Medical societies function as the voice of physicians in every state, and their opposition makes passing an aid-in-dying law difficult. When they take a neutral or positive position, however, it changes the dialogue. That is what happened in California last year: When the California Medical Society withdrew its opposition to the End of Life Option Act, serious consideration began, and the bill was on the governor’s desk in a matter of months.

Now in California, C&C is partnering with other groups of medical professionals to make sure the law is properly implemented and widely available to eligible terminally ill Californians. Notably, when C&C held a press conference announcing the launch of our California Access Campaign, it was hosted by the California Primary Care Association (CPCA). The CPCA is among a group of community health centers, hospitals, medical and hospice facilities, and nonprofit organizations. Now they are helping to ensure that Californians know medical aid in dying is an available and trustworthy end-of-life choice.

High-profile individuals are also particularly effective messengers and validators. Jeanne Phillips, popularly known as “Dear Abby,” is one of C&C’s most passionate supporters. She has spoken at conferences and other events, and was an outspoken advocate in her home state of California for the End of Life Option Act. She has said that because of deaths in her own family, and hearing so many painful stories from readers of her column, she has concluded that people who are facing a terminal illness should be able to make their own end-of-life choices that make sense for them and their families.

Archbishop Emeritus Desmond Tutu said he came to support aid in dying after watching his good friend, Nelson Mandela, endure multiple painful hospitalizations before dying at age 95. Tutu put it simply: “People should die a decent death.”

More recently, award-winning radio talk show host Diane Rehm took a public position in support of medical aid in dying after watching her husband’s drawn-out, painful death. His end-of-life suffering from Parkinson’s disease was so severe, he opted to refuse all fluids and nutrition to bring about his own death. Rehm writes in her new book about the weeks leading up to his decision: “I could do nothing but listen as he railed against a medical and judicial system that prohibited a doctor from helping him die, even knowing that what awaited him was prolonged misery, further decline, and, to his mind, loss of dignity.” Because she shared her late husband’s frustration with a system that will not permit a dying person to pass mercifully, Rehm became a very outspoken and persuasive messenger for medical aid in dying.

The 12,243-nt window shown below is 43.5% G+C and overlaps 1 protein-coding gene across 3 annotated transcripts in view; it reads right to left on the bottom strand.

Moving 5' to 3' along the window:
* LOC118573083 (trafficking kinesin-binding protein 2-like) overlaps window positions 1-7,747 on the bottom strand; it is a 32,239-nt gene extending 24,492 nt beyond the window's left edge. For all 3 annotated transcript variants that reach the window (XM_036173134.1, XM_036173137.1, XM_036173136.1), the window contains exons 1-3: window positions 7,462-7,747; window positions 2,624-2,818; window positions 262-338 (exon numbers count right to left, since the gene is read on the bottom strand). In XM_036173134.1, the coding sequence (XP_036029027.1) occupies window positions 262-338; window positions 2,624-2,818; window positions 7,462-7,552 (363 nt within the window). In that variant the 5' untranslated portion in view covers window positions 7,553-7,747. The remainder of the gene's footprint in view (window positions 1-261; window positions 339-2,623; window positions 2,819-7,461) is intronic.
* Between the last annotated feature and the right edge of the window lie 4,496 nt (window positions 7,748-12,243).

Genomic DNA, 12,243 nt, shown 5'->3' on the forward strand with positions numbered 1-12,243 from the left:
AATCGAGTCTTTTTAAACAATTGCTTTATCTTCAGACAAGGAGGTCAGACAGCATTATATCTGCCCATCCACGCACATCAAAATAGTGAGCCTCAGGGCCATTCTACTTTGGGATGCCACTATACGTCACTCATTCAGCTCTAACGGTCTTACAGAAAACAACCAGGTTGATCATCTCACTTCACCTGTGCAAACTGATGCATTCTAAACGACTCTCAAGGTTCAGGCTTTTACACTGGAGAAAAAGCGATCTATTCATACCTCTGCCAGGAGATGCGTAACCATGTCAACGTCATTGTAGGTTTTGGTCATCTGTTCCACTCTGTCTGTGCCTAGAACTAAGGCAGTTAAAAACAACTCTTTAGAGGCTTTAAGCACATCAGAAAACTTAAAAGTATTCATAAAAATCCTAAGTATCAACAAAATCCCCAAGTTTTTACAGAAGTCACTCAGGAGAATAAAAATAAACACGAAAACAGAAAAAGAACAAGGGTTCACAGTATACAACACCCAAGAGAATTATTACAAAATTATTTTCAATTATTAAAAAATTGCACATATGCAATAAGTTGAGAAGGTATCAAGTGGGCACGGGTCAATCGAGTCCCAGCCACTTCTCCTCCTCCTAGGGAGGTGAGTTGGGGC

Of course, fame is not a prerequisite for being an effective spokesperson on end-of-life issues. Barbara Mancini, a nurse who lives in Philadelphia with her family, is a great example. Her arrest and prosecution on the charge of aiding the attempted suicide of her dying 93-year-old father, and the subsequent dismissal of her case, has led her to become a fierce advocate for end-of-life autonomy.

Mancini is one of thousands of Americans who think we should all have more power over how we live our final days, months and years who partner with C&C to help get that message out. If you share that view and want to become a messenger too, let us know!